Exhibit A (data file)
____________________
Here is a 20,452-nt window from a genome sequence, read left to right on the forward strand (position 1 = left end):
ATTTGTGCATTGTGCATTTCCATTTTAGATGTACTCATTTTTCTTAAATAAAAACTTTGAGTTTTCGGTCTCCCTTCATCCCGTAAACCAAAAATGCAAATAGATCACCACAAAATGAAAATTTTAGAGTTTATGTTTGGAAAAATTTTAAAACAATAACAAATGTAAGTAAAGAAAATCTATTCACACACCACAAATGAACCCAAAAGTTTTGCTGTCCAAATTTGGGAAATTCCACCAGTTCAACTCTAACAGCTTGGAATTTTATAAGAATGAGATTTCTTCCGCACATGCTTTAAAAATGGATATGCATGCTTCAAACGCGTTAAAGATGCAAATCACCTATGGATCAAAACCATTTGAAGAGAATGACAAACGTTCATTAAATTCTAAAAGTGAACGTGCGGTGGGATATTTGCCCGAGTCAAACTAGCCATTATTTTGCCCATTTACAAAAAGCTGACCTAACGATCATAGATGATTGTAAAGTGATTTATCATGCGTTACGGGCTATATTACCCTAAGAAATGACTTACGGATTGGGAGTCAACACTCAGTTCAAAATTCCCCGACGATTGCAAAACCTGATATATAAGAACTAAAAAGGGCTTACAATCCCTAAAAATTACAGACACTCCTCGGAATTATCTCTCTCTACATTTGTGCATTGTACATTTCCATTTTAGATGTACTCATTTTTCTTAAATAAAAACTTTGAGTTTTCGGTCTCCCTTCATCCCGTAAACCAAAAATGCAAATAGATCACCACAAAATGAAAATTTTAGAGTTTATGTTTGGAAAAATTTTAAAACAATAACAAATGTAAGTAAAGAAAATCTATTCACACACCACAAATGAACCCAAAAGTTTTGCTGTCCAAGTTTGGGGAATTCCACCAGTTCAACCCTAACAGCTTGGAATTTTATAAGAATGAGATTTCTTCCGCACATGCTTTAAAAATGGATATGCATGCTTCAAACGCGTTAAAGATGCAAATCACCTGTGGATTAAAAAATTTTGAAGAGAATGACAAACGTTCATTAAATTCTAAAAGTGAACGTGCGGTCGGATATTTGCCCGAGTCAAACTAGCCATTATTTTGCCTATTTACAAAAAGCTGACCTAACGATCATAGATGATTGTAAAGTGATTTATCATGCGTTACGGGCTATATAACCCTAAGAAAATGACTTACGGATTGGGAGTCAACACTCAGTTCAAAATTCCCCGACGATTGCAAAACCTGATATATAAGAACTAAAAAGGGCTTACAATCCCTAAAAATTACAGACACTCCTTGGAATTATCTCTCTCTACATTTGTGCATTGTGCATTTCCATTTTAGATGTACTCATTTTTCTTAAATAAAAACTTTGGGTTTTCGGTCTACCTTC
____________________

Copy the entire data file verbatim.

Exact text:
Here is a 20,452-nt window from a genome sequence, read left to right on the forward strand (position 1 = left end):
ATTTGTGCATTGTGCATTTCCATTTTAGATGTACTCATTTTTCTTAAATAAAAACTTTGAGTTTTCGGTCTCCCTTCATCCCGTAAACCAAAAATGCAAATAGATCACCACAAAATGAAAATTTTAGAGTTTATGTTTGGAAAAATTTTAAAACAATAACAAATGTAAGTAAAGAAAATCTATTCACACACCACAAATGAACCCAAAAGTTTTGCTGTCCAAATTTGGGAAATTCCACCAGTTCAACTCTAACAGCTTGGAATTTTATAAGAATGAGATTTCTTCCGCACATGCTTTAAAAATGGATATGCATGCTTCAAACGCGTTAAAGATGCAAATCACCTATGGATCAAAACCATTTGAAGAGAATGACAAACGTTCATTAAATTCTAAAAGTGAACGTGCGGTGGGATATTTGCCCGAGTCAAACTAGCCATTATTTTGCCCATTTACAAAAAGCTGACCTAACGATCATAGATGATTGTAAAGTGATTTATCATGCGTTACGGGCTATATTACCCTAAGAAATGACTTACGGATTGGGAGTCAACACTCAGTTCAAAATTCCCCGACGATTGCAAAACCTGATATATAAGAACTAAAAAGGGCTTACAATCCCTAAAAATTACAGACACTCCTCGGAATTATCTCTCTCTACATTTGTGCATTGTACATTTCCATTTTAGATGTACTCATTTTTCTTAAATAAAAACTTTGAGTTTTCGGTCTCCCTTCATCCCGTAAACCAAAAATGCAAATAGATCACCACAAAATGAAAATTTTAGAGTTTATGTTTGGAAAAATTTTAAAACAATAACAAATGTAAGTAAAGAAAATCTATTCACACACCACAAATGAACCCAAAAGTTTTGCTGTCCAAGTTTGGGGAATTCCACCAGTTCAACCCTAACAGCTTGGAATTTTATAAGAATGAGATTTCTTCCGCACATGCTTTAAAAATGGATATGCATGCTTCAAACGCGTTAAAGATGCAAATCACCTGTGGATTAAAAAATTTTGAAGAGAATGACAAACGTTCATTAAATTCTAAAAGTGAACGTGCGGTCGGATATTTGCCCGAGTCAAACTAGCCATTATTTTGCCTATTTACAAAAAGCTGACCTAACGATCATAGATGATTGTAAAGTGATTTATCATGCGTTACGGGCTATATAACCCTAAGAAAATGACTTACGGATTGGGAGTCAACACTCAGTTCAAAATTCCCCGACGATTGCAAAACCTGATATATAAGAACTAAAAAGGGCTTACAATCCCTAAAAATTACAGACACTCCTTGGAATTATCTCTCTCTACATTTGTGCATTGTGCATTTCCATTTTAGATGTACTCATTTTTCTTAAATAAAAACTTTGGGTTTTCGGTCTACCTTC